Voting opens in Ukraine amid fear and violence in Donetsk, Luhansk regions

Ukrainians are voting in a presidential election billed as the most important since they won their independence from Moscow 23 years ago, but armed pro-Russian separatists disrupted voting in eastern regions of the former Soviet republic.

There are 21 candidates on the ballot, which is widely seen as a crucial moment to unite the country. Confectionary tycoon Petro Poroshenko, known as the ‘chocolate king’, is the front runner in the elections.

19:30 Confectionary magnate Petro Poroshenko won Ukraine’s presidential election on Sunday with an absolute majority, exit polls showed, averting the need for a runoff vote next month that he had said could destabilize the country.

Two polls gave Poroshenko, a billionaire businessman with long experience in government, 55.9 to 57.3 percent, well ahead of former prime minister Yulia Tymoshenko in second place with just over 12 percent. If confirmed by results on Monday, there will be no need for a runoff vote on June 15.

Separatists want to twart voting

Pro-Russian separatists have disrupted voting in in the eastern regions of Donetsk and Luhansk, stopping many polling stations from opening and smashing up ballot boxes. There were no polling stations open in Donetsk city, and across the region only seven out of 15 district electoral commissions were operating.

18:44 Three cars in Novoaidar in Luhansk region were fired on. One of the cars contained election ballots, but had license plates of the breakaway Donetsk People’s Republic. Eyewitnesses said one gun man was killed and his mother wounded. Four Kremlin-backed insurgents arrived and asked frightened police officers what happened. The shooting highlights how edgy both Ukrainian army and Russian-backed separatists are behaving, with tensions high and itchy trigger fingers.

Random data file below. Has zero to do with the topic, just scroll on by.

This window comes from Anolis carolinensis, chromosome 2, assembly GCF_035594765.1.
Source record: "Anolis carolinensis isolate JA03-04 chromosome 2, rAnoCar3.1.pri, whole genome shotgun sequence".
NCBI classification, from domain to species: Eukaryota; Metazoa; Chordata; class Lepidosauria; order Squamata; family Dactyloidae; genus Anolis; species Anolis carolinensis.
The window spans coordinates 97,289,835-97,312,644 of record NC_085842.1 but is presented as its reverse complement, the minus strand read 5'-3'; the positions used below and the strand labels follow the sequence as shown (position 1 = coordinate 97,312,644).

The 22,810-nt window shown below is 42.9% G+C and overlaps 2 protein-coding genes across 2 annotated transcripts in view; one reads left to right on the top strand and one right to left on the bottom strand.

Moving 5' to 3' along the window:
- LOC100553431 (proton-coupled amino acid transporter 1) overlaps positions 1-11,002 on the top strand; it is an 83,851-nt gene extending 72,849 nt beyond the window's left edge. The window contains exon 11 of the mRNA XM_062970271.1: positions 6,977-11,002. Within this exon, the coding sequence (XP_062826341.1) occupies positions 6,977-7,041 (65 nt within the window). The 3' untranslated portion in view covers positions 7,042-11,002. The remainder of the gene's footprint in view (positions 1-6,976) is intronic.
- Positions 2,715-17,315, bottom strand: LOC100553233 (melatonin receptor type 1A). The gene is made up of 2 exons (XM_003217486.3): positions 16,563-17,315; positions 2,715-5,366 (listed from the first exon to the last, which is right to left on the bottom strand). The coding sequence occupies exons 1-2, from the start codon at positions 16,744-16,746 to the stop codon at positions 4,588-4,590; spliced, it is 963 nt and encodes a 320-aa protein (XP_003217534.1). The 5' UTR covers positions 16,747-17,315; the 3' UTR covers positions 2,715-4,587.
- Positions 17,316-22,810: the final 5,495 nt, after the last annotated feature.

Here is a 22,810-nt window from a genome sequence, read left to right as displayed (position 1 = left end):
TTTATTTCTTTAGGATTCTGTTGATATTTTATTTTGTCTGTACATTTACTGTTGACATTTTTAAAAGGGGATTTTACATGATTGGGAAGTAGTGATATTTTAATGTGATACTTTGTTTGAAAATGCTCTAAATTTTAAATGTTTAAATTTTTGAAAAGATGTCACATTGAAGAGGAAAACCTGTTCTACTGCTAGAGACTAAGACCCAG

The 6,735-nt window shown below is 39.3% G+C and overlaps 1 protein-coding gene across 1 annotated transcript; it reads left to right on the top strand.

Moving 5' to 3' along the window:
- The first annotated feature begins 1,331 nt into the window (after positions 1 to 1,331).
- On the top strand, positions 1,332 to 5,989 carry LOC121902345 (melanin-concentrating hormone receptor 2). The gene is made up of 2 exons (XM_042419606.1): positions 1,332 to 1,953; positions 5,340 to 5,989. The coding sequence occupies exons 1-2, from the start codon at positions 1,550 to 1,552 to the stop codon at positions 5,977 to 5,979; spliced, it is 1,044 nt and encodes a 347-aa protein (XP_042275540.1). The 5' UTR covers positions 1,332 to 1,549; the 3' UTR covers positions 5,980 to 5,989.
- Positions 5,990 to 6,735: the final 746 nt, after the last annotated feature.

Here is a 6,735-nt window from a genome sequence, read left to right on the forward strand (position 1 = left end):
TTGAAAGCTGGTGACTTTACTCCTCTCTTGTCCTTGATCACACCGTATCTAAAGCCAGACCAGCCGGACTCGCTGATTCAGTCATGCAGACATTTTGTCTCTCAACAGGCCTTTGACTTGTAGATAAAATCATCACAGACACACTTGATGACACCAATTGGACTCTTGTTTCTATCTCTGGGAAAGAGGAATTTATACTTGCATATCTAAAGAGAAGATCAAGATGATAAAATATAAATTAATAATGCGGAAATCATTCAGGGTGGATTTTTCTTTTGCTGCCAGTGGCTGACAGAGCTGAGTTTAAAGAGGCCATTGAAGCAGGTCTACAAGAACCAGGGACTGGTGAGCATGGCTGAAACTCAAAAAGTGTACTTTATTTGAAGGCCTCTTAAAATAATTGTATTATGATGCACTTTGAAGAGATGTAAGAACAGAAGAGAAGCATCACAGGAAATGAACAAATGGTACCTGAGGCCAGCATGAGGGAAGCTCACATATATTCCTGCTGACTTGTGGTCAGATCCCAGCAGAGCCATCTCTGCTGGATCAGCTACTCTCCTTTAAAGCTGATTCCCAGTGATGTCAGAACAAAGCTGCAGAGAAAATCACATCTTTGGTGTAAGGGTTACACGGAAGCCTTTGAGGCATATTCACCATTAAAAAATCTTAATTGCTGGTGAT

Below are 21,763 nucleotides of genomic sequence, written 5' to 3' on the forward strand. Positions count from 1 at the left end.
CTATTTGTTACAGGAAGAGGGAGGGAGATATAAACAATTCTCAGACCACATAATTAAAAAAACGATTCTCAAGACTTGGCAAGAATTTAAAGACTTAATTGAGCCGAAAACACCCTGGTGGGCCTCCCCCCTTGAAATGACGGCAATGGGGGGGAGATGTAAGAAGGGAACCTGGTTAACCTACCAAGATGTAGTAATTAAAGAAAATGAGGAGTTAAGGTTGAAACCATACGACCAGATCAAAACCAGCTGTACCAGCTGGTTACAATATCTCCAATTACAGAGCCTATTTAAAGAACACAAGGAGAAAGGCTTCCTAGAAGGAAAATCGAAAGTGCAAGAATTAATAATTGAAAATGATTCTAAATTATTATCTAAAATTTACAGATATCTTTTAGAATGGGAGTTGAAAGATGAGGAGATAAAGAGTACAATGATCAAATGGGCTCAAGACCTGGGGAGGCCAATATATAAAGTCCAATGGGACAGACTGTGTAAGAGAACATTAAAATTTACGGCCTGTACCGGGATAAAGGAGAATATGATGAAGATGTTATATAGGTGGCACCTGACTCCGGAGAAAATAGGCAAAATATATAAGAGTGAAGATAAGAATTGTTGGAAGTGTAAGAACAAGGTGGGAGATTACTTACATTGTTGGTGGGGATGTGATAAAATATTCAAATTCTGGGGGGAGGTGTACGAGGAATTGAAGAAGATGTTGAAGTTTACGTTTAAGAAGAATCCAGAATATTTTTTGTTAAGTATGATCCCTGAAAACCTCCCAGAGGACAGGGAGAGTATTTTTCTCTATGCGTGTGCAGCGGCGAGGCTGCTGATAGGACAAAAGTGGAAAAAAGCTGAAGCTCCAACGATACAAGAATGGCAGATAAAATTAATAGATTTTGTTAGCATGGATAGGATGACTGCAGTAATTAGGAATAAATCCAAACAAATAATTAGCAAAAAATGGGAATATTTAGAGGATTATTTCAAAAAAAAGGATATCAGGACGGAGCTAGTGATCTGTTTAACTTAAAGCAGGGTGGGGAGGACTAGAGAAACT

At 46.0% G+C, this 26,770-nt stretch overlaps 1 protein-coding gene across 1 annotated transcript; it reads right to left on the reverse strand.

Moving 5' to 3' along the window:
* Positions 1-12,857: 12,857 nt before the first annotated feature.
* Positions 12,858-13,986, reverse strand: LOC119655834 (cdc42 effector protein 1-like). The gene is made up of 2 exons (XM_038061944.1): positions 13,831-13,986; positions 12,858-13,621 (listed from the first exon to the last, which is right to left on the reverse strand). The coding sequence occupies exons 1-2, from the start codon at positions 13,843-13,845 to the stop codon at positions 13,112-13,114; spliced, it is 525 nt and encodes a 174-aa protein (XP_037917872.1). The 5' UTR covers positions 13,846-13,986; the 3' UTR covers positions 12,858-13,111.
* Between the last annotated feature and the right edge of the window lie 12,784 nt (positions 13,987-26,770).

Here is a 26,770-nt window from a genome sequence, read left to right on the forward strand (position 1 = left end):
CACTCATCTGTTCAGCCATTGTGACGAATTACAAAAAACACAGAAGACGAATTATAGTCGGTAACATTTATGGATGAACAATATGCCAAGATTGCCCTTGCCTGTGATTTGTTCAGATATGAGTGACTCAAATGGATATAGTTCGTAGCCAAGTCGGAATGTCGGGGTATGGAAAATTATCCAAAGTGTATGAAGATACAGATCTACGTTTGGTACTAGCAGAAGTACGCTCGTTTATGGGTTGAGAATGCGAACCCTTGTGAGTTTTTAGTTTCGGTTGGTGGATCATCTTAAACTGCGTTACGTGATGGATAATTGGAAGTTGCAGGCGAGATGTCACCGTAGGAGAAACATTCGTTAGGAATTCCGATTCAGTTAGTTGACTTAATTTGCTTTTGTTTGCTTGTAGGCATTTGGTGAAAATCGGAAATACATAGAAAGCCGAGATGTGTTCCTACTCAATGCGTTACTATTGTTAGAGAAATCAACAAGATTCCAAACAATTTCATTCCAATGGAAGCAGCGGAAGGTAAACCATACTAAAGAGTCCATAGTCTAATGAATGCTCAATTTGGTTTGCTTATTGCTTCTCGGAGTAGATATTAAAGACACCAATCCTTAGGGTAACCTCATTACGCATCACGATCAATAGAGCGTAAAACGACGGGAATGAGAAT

17:30 Observers say 15 out of 34 constituency election commissions are not working in Donetsk region. The information according to Jock Mendoza-Wilson, spokesman for billionaire Rinat Akhmetov:

According to the information provided by the election observers on the morning of May 25, 15 of 34 constituency election commissions do not work in Donetsk Oblast: Donetsk, 41 ,42,43, 44, 45; Horlivka, 51,52; 53 – Yenakiyevo; 54 – Torez; 55 – Shakhtersk; 46 Artemovsk (some of he election commissions are open, but they don’t know what to do as they don’t have any ballots); 48th precinct – Kramatorsk; 56, 57 – Makeyevka; 60 precinct, Maryinka (the constituency election commission doesn’t work but some of the polling stations are open)

Some of the polling stations are open and are trying to organize the voting process in just seven electoral precincts:

47 precinct (Aleksandrovka) – Only 19 polling stations; in two election commissions, heads and secretariesr etired from responsibility but the commissions decided to continue working;

49 precinct (Dobropolye) – just 8 polling stations are not open in Dobropolye, including one station in Dobropolye district

50 precinct (Krasnoarmeysk). In Krasnoarmeysk, six polling stations are not open (out of 55).

58 precinct (Mariupol) – just four polling stations are not open

59 precinct (Mariupol) – 91 polling stations are open, 8 stations are closed;

61 precinct (Volnovakha) – Some of the polling stations have opened but early in the morning polling stations No. 140803, No.140800, No. 140792 have been seized by Donetsk People’s Republic representatives;

62 precinct (Starobeshevo)lthe electoral precincts are just receiving the voting bulletins. In Amvrosyevka, some unknown people have broken the windows of many buildings where the precinct election commissions sit.